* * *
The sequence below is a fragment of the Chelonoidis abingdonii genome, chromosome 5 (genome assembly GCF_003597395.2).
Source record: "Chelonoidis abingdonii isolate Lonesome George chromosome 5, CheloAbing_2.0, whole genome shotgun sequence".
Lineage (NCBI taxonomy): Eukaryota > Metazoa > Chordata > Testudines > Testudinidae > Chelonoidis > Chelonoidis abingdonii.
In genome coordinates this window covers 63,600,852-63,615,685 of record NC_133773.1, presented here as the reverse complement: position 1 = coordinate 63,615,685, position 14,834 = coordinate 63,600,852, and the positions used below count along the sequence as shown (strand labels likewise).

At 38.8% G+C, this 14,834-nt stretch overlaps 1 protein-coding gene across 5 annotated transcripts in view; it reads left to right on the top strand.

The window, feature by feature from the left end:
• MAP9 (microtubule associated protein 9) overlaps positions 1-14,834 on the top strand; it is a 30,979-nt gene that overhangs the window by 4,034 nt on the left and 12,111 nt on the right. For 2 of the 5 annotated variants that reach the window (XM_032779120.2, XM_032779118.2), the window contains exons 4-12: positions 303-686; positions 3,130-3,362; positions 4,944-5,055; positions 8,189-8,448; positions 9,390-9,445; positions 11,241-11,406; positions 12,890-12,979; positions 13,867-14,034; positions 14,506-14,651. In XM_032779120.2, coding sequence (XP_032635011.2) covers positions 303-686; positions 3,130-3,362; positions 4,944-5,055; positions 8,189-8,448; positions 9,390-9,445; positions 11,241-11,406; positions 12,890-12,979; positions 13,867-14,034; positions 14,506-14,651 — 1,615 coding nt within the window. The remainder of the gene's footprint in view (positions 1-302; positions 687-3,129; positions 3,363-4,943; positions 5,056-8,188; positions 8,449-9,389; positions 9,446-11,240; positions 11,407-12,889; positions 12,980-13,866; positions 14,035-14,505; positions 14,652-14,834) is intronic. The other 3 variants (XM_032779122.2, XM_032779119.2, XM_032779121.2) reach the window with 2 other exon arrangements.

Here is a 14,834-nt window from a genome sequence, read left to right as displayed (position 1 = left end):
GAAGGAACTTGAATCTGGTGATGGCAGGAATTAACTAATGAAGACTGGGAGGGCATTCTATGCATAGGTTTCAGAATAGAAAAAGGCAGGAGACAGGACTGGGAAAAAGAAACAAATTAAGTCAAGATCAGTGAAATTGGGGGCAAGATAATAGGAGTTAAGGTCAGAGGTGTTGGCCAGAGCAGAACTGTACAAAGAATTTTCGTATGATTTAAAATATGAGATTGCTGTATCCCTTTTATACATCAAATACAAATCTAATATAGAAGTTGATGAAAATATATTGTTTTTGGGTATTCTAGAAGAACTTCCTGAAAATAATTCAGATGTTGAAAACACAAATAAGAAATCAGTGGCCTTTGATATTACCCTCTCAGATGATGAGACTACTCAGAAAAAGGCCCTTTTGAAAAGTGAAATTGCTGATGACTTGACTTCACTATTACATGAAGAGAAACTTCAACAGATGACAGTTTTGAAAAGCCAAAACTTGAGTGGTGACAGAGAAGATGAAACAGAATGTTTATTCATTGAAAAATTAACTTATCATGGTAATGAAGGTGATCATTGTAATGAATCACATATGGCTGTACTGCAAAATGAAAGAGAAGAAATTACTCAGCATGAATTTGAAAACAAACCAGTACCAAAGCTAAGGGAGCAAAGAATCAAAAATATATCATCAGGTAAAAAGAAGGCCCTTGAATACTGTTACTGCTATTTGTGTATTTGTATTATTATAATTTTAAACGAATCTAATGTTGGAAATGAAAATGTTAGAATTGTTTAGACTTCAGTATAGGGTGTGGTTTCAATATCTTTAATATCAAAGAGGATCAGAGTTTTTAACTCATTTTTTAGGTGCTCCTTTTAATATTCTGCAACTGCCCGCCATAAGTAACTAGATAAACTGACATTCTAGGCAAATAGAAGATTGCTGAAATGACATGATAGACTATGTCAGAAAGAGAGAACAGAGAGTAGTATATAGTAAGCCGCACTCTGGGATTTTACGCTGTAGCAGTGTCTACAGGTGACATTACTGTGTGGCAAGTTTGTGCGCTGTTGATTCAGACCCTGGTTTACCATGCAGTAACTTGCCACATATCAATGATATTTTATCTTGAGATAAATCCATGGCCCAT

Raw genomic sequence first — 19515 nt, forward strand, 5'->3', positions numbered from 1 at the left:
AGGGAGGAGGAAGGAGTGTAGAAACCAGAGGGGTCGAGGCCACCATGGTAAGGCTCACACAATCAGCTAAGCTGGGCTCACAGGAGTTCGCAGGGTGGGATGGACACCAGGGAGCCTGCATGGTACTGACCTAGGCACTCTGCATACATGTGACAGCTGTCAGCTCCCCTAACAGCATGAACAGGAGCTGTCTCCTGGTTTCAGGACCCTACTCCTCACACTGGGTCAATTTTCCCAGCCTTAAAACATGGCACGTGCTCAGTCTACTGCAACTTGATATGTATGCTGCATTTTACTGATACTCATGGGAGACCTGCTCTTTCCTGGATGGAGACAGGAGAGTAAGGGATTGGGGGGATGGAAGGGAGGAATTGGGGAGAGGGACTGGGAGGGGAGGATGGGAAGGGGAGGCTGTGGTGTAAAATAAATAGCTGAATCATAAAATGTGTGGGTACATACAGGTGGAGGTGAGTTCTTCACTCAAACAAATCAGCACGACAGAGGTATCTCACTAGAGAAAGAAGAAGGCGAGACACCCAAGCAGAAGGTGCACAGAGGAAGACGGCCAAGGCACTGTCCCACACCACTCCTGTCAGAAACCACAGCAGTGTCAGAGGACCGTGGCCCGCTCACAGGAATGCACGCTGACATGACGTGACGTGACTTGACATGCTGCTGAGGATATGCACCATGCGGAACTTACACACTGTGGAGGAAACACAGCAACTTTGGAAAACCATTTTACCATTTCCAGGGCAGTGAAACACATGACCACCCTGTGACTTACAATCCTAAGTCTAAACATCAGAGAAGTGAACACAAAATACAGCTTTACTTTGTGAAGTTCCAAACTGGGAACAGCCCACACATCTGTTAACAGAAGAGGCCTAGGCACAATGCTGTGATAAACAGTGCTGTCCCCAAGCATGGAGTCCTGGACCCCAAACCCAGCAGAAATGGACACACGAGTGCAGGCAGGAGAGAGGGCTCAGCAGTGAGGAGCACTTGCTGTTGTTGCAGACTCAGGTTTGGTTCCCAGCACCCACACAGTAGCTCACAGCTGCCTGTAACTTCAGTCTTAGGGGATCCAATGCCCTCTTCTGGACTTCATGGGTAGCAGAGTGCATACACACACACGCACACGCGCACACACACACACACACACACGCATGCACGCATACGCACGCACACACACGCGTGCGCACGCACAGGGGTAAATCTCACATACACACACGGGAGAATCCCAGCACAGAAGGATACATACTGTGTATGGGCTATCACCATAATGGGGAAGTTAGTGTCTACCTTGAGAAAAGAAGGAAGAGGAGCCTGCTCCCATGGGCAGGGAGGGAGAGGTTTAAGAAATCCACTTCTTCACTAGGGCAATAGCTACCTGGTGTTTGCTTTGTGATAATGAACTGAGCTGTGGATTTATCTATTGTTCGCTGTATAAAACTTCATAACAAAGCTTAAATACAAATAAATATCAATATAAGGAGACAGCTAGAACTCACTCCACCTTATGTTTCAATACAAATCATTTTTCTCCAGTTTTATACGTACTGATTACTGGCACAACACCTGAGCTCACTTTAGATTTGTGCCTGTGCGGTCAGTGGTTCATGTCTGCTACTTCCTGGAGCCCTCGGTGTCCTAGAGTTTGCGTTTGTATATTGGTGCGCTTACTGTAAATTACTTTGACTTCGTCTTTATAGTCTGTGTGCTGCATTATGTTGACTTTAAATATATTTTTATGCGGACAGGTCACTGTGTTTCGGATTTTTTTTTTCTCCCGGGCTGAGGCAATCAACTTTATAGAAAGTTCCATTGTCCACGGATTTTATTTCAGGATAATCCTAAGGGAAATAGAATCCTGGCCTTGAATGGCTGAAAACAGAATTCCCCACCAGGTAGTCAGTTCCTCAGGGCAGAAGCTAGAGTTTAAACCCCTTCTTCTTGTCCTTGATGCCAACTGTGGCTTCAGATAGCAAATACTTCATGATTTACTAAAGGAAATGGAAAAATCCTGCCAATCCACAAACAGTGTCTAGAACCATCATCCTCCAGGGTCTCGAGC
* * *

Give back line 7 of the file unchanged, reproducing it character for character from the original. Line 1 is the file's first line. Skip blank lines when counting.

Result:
• MAP9 (microtubule associated protein 9) overlaps positions 1-14,834 on the top strand; it is a 30,979-nt gene that overhangs the window by 4,034 nt on the left and 12,111 nt on the right. For 2 of the 5 annotated variants that reach the window (XM_032779120.2, XM_032779118.2), the window contains exons 4-12: positions 303-686; positions 3,130-3,362; positions 4,944-5,055; positions 8,189-8,448; positions 9,390-9,445; positions 11,241-11,406; positions 12,890-12,979; positions 13,867-14,034; positions 14,506-14,651. In XM_032779120.2, coding sequence (XP_032635011.2) covers positions 303-686; positions 3,130-3,362; positions 4,944-5,055; positions 8,189-8,448; positions 9,390-9,445; positions 11,241-11,406; positions 12,890-12,979; positions 13,867-14,034; positions 14,506-14,651 — 1,615 coding nt within the window. The remainder of the gene's footprint in view (positions 1-302; positions 687-3,129; positions 3,363-4,943; positions 5,056-8,188; positions 8,449-9,389; positions 9,446-11,240; positions 11,407-12,889; positions 12,980-13,866; positions 14,035-14,505; positions 14,652-14,834) is intronic. The other 3 variants (XM_032779122.2, XM_032779119.2, XM_032779121.2) reach the window with 2 other exon arrangements.